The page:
7. Because you've helped yourself from the bottle

This one depends a little on your situation, but traditional French manners dictate that if a bottle of wine is on the table, the lady should wait for a gentleman to pour for her.

The younger generation are increasingly ignoring this rule (because it is after all the 21st century) but certain people of an older generation, particularly if they are more well-off bourgeoise types, still expect the men to do the wine pouring.

Whoever you are drinking with, try not to upend the entire bottle into your glass then swig it down like it's lemonade, that will make you no friends.

8. Because you're naked in Monoprix

You may have heard that nudism is common in France and it is, but that doesn't mean that you can strip off just anywhere. 

If you want to be at one with nature (and we've heard that it's very freeing) there is a time and a place. Naturist beaches are clearly signposted and there are also naturist resorts - such as the famous Cap d'Agde - where you can indeed be naked in the supermarket. Events such as naked theatre trips are also organised by recognised naturist clubs.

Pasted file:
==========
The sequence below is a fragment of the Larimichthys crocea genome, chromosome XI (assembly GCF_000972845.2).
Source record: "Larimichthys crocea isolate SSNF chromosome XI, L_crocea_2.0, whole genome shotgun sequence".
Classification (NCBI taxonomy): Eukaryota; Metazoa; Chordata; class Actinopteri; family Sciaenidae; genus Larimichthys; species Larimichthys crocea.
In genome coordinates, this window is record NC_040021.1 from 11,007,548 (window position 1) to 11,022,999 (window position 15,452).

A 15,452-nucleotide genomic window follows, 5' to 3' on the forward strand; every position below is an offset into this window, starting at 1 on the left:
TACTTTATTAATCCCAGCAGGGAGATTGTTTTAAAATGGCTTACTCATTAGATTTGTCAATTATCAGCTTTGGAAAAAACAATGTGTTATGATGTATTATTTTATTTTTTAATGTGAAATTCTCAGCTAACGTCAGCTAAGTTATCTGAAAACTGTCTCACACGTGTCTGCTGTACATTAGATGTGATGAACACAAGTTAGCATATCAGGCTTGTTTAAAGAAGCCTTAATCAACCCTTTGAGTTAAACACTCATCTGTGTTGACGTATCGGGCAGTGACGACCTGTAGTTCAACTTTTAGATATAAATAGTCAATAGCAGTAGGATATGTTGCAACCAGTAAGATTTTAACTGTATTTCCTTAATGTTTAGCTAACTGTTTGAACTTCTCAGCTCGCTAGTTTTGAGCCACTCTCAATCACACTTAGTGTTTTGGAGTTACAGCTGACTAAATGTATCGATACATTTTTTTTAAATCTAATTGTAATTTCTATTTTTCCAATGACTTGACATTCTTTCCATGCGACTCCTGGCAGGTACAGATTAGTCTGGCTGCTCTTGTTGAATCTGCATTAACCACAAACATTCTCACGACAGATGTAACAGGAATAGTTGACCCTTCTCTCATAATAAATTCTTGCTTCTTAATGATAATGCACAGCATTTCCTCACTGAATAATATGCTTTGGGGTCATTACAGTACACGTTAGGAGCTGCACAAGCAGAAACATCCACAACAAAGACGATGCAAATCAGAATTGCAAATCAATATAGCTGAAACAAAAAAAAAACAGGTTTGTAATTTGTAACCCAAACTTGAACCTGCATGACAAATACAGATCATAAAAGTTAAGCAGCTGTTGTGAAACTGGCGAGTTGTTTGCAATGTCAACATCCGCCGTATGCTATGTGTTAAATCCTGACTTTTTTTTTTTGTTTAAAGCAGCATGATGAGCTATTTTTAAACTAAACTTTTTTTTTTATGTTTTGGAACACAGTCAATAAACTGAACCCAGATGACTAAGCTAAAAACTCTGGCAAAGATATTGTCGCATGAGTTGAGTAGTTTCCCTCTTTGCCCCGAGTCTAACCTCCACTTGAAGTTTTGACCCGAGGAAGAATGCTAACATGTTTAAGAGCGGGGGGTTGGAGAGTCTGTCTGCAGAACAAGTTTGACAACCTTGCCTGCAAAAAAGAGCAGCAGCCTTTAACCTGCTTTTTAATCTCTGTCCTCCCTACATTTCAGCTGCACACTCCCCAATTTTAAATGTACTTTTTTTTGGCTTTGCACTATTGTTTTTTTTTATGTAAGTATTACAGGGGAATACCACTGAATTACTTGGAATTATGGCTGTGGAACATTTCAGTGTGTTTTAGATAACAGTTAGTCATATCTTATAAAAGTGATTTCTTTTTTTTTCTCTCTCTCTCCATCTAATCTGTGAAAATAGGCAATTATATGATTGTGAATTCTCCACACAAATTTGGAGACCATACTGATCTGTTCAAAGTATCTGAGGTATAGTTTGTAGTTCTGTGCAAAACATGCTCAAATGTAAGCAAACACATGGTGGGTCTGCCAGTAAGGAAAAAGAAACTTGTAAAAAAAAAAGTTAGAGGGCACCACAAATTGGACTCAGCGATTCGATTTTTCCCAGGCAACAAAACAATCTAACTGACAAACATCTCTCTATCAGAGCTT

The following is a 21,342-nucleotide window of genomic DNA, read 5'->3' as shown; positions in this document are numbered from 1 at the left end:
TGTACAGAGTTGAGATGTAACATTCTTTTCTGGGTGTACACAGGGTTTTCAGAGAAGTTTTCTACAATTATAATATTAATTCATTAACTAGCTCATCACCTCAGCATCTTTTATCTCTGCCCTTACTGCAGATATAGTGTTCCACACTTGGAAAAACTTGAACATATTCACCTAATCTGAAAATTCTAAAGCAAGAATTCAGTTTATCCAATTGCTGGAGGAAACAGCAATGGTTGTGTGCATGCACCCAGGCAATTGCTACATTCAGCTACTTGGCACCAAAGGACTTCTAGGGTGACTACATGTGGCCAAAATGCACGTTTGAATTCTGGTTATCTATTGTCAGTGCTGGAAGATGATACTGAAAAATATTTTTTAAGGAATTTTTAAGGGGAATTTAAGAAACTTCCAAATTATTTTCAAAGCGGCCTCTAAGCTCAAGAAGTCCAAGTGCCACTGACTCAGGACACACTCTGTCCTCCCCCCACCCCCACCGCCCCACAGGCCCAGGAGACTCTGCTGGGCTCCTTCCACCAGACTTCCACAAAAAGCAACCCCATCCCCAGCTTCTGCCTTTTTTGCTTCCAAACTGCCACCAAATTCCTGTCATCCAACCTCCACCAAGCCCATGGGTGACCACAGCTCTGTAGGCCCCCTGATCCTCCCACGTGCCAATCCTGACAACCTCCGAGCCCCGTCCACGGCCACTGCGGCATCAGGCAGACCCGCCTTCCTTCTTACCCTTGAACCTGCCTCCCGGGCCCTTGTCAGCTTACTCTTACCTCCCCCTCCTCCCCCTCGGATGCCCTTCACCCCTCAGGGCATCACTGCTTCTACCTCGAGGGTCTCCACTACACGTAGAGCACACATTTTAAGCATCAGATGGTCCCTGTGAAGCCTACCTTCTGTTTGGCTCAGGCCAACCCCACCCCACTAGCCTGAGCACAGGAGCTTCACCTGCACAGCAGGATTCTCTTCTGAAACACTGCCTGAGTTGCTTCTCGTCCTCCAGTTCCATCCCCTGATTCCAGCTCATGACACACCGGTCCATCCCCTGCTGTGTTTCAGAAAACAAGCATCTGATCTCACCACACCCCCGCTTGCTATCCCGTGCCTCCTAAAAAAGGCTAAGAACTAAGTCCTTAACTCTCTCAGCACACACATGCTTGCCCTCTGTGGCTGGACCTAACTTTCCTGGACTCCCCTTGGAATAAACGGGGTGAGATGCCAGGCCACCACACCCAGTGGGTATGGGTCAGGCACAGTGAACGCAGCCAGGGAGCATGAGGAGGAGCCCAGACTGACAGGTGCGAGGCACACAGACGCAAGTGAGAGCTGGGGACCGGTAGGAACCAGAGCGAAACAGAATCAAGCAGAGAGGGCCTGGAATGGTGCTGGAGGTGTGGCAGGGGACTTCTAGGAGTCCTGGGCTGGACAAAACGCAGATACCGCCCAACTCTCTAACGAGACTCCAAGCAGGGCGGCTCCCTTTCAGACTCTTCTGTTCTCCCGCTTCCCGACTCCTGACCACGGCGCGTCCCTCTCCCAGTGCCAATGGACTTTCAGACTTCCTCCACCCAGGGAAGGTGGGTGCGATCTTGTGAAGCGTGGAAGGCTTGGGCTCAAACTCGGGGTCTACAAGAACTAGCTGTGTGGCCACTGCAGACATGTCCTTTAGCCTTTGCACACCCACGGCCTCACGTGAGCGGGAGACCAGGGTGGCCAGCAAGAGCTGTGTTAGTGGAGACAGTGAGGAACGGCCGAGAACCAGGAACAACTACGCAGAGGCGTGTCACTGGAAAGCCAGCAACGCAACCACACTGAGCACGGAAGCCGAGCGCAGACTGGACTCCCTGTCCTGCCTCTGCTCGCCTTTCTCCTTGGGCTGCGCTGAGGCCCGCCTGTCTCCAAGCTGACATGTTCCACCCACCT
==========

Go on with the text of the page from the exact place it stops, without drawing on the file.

Being naked in public is not actually illegal in France, but disturbing public order is, so if your nudity is upsetting people around you then you could be arrested.

Naturists themselves say that the first rule of naturism is respect for other people and it's not about being confrontational over your life choices.

READ ALSO The dos and don'ts of going nude in France


There's a time and a place for this sort of thing. Photo: AFP



The Local 2022/07/21 15:55

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[email protected] 2020/09/25 20:19
These are all good reasons to stare at someone.People-eatching seems to be a favorite activity in France and as an American, I wish we too would not feel reservations about staring at--or rebuking--people who are loud in bars or have disruptive children . But it's nice to know the French may be staring because they like what they're looking at, too. Friendly, sensuous, and civil. May I pour you some wine?